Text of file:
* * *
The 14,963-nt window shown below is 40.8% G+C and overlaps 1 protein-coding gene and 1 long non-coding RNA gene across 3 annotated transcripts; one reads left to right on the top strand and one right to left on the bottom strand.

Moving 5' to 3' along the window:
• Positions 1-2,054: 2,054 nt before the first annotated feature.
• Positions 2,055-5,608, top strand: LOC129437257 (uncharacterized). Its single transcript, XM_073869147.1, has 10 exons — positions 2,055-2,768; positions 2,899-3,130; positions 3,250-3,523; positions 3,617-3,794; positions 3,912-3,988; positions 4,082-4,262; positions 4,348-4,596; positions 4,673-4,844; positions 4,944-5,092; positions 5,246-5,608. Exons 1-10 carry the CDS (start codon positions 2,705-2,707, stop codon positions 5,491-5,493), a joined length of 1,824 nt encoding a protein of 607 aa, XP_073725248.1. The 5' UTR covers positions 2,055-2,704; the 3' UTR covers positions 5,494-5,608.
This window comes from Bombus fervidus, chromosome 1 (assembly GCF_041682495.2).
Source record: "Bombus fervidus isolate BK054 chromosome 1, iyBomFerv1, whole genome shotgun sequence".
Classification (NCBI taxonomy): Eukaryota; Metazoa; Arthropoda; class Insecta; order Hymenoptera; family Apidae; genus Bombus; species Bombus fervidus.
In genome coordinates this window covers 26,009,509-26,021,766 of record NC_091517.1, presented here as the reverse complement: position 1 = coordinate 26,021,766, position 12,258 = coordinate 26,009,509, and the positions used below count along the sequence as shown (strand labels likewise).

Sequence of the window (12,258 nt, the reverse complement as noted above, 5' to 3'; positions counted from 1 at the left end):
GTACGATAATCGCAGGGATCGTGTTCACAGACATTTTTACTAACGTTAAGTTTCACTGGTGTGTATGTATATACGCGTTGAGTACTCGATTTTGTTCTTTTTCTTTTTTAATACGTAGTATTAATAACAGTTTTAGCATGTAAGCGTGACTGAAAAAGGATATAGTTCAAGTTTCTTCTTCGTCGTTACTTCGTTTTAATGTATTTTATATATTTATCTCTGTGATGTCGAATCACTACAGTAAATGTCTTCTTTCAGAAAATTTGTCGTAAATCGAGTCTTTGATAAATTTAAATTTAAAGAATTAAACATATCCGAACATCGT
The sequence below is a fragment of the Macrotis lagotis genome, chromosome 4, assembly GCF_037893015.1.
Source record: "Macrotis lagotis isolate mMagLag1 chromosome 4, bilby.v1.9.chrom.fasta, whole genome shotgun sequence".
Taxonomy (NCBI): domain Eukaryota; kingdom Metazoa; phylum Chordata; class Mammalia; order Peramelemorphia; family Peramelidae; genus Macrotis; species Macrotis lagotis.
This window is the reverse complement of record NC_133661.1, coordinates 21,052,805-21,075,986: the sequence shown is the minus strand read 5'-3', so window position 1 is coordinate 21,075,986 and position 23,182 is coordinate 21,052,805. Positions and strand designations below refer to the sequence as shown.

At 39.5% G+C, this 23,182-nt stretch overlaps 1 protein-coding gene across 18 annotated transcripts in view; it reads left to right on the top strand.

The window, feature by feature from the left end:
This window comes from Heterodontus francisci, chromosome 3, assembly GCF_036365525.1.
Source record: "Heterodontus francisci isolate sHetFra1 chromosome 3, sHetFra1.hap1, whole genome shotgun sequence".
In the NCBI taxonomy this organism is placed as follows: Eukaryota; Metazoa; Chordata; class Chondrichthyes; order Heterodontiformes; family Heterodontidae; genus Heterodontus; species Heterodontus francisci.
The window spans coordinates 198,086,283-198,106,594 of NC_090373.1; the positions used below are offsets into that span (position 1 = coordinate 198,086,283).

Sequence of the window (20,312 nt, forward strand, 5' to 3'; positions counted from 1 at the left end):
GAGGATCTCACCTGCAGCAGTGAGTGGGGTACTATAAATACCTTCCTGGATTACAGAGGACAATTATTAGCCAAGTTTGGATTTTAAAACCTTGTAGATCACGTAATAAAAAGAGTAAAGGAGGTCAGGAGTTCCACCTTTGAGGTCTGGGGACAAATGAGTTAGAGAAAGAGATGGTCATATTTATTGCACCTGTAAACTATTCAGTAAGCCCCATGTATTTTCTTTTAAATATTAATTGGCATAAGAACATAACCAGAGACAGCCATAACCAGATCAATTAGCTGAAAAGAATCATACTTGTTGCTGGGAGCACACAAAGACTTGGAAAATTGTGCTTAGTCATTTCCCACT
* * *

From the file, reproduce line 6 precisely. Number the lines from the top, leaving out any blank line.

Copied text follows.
Source record: "Bombus fervidus isolate BK054 chromosome 1, iyBomFerv1, whole genome shotgun sequence".